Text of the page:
7 types of construction KPIs you need for effective construction management
Key performance indicators for a construction project manager are a pathway to achieve operative finesse across job site tasks and processes - Linarc outlines the essential construction KPIs
Project management KPIs are specific measurement tools indicating how well teams achieve particular goals. They reflect the targets of a project management team and solidify the tasks and processes at the construction jobsite. Key Performance Indicators (KPIs) can change the dynamics of a project, let’s explore.
KPIs for Collaborative Construction Management
To create practical and useful KPIs for Project Management, consider these factors:
- KPIs must be clear and meaningful
- Choose the essential indicators relevant to the project
- All parties must align with the objectives
- Measure the KPIs regularly
- KPIs must be realistic and cost-effective
- These should aim for the project's success
- Must be agreed upon before the project begins
Construction KPIs types
Schedule KPI reflects your schedule compliance and the overall efficiency of the scheduling process. Here, effective real-time communication improves the efficiency of workflows and helps reduce costs. It also ensures that projects proceed smoothly without interruption. Managers can alert jobsite personnel of upcoming changes to the schedule or find alternative suppliers or divert another truck with the suitable materials.
You can determine whether your planning or scheduling system is performing optimally by tracking the work completed, started, and remaining. If KPI metrics consistently show low compliance across several weeks, it is time to investigate why.
Cost management is the process of monitoring the cash flow in a project and identifying potential issues. A simple way to do this is using a Cost key performance indicator. Cost KPI help determine the financial stability of your program, allowing management to view cost predictability indicators like variance, cost of change orders, and project leader change orders. Moreover, cost KPI can help predict future costs by comparing how long tasks take and how much they cost.
The quality of the construction is an important metric to determine whether the company can deliver the project within budget and on time. Quality metrics will help ensure that the project starts on the right foot and that any necessary changes, later, can be minimized. The cost of dealing with these changes can be substantial, prioritizing quality an essential part of a successful project.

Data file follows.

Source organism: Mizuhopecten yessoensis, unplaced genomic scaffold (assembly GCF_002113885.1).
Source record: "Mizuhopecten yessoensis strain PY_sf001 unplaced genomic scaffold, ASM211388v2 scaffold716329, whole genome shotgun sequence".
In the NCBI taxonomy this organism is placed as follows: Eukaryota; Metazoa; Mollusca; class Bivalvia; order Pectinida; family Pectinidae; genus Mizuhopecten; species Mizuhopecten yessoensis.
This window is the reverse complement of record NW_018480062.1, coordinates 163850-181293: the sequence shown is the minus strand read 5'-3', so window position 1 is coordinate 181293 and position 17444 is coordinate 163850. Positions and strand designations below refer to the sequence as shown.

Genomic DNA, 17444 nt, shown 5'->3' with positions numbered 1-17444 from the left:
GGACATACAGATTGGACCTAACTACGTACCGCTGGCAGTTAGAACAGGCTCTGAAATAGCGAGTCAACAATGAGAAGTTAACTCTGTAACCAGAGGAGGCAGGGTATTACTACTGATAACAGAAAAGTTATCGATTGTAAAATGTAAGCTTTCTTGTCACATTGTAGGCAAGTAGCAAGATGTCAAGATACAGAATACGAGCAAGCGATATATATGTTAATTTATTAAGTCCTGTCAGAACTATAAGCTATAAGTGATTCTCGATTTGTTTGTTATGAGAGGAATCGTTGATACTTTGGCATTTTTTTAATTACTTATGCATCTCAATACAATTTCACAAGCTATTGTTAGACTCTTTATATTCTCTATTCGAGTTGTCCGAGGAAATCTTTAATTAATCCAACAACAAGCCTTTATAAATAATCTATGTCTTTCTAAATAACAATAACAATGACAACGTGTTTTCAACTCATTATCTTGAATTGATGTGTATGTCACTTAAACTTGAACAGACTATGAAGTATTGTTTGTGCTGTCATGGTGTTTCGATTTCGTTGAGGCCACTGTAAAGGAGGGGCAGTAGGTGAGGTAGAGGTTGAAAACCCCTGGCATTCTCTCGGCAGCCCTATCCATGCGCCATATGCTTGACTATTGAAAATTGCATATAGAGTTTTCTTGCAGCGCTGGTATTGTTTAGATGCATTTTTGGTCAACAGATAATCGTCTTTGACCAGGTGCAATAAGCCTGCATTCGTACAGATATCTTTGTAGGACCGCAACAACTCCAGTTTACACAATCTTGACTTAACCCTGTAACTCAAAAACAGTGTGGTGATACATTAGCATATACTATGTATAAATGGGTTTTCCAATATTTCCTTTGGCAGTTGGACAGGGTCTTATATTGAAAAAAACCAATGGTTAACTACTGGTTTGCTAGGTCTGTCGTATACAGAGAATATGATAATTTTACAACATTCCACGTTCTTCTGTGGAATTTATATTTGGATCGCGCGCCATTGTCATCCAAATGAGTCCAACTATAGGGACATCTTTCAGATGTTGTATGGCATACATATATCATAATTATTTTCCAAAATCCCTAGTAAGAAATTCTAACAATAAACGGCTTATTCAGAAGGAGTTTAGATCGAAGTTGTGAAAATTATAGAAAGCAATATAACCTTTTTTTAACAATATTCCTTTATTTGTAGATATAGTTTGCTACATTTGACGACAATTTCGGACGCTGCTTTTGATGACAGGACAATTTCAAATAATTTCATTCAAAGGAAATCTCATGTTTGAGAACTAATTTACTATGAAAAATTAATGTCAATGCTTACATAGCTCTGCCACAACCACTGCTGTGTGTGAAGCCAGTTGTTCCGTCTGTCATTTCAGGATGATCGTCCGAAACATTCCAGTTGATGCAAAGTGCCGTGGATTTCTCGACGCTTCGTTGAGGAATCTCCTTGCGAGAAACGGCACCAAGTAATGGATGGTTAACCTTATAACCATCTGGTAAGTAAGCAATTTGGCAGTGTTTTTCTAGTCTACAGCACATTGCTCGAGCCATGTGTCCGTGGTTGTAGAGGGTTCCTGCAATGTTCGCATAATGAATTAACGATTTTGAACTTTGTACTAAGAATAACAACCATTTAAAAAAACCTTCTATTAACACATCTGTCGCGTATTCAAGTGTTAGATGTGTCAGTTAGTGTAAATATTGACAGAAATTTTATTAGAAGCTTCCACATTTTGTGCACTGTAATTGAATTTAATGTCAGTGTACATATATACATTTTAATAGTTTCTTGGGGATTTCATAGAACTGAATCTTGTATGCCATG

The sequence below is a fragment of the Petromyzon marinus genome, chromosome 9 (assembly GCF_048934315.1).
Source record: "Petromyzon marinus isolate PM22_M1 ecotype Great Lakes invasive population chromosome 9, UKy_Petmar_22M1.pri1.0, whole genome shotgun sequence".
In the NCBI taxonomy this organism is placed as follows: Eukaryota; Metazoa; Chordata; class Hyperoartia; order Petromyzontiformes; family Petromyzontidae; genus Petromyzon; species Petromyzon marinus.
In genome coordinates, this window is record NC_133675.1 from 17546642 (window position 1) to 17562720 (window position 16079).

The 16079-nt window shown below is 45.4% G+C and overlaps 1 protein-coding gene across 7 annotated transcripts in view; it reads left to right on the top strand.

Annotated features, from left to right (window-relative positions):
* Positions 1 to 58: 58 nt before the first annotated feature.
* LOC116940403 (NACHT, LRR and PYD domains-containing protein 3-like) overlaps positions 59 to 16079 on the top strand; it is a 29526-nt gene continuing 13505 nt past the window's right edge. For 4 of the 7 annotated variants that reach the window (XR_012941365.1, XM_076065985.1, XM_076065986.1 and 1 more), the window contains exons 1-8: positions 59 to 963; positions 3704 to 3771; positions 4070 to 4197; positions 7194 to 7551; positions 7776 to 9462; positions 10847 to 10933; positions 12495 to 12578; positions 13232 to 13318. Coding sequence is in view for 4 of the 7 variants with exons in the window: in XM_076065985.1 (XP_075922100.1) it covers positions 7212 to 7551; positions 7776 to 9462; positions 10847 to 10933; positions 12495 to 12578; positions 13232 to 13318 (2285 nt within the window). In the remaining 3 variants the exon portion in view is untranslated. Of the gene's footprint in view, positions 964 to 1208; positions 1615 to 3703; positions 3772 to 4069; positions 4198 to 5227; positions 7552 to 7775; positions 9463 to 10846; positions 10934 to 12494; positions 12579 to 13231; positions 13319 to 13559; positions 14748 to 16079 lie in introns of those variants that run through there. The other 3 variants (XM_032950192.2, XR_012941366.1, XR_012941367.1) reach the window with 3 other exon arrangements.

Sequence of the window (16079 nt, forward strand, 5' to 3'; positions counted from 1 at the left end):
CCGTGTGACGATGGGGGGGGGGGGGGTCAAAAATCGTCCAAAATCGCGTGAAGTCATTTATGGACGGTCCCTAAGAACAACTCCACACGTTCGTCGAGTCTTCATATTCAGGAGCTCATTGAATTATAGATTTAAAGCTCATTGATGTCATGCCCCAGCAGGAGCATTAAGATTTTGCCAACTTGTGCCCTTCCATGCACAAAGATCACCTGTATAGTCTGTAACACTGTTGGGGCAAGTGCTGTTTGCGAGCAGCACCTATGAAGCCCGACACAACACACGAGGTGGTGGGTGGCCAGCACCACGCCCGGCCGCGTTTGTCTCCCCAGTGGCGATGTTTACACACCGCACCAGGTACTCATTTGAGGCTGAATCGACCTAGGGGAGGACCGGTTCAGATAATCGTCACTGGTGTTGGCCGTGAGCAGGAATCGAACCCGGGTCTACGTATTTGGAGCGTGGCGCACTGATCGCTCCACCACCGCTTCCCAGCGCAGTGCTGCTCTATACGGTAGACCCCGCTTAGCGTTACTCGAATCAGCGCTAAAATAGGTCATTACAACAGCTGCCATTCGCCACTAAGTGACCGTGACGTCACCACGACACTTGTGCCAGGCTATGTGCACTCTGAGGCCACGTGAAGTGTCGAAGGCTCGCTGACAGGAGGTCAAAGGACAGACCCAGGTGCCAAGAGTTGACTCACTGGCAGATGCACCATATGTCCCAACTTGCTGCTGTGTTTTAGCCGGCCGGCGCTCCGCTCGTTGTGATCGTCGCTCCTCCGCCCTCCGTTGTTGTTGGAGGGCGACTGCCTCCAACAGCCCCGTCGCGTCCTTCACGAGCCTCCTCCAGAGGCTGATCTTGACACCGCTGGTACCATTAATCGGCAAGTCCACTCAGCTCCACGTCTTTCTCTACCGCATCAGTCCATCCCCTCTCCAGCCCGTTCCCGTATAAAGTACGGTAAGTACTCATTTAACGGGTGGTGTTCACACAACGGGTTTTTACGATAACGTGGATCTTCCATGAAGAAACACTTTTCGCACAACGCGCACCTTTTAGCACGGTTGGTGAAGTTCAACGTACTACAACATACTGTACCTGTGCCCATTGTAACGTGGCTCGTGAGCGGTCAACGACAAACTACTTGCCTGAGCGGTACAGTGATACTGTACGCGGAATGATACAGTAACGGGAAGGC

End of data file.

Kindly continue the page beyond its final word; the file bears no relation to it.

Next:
Quality construction KPIs can consider the number of issues reported in quality checklist, punch list items, number of total site inspections, number of passed site inspections and inspection failures.
Safety practices play a critical role at the jobsite, which is why it's essential to take a proactive approach when it comes to worker safety. Having proper safety KPIs can help you better understand how the business performs regarding safety and other KPIs related to profitability and productivity. To ensure that your construction site is safe, you must include KPIs pertaining to safety management, such as type, severity and frequency rate of injuries, its impact on the schedule; and staff training and safety huddles.
This KPI is essential for measuring a company's purchasing activity and inventory. As a crucial predictive measure of inventory use, the construction KPI can help compare purchasing activity and identify instances of wasted inventory. Measuring this KPI is vital as unused inventory can be a significant drain on the company or a project.
KPIs such as waste generation rate, construction waste management, labour downtime, and equipment downtime should be compared to determine how inventory has been used throughout the project's life.
Sustainability is becoming crucial for businesses of all sizes as the public's opinion on the environment matters. To stay ahead of the curve, measuring your company's sustainability is essential. These construction KPIs will help you track your progress and potential future improvement areas.
The most important KPIs to track when considering sustainability are carbon footprint, energy consumption, product recycling rate, sustainability index, supply chain miles, water footprint, waste reduction rate, and waste recycling rate.
7. Customer satisfaction
A customer satisfaction KPI measures how pleased customers are with your project’s construction quality and processes. Tracking these metrics over time can determine if improving the experience will lead to increased customer loyalty and revenue.
Some factors one can consider measuring these metrics are:
- Net Promoter Score to measure customer loyalty over time.
- Customer Effort Score measures customer satisfaction based on the ease of completing a specific task.
- Customer Satisfaction Score or CSAT measures satisfaction at particular moments in the customer journey.
- CSAT measures whether your product or service matches your customers' expectations after one interaction.
These construction KPIs are important for cost management and safety, quality of the project results, staff productivity, sustainability, and much more.
Construction KPIs help you make the right decisions to ensure that your projects deliver true business value to the customer. KPIs are therefore essential to better control costs and schedule. They are meant to help determine which activities are relevant during the execution phase and could provide early warning signals to adjust the project.
While keeping track of cost management is essential, construction KPIs related to safety, quality, performance, staff, and sustainability are key to better-controlling costs and schedule.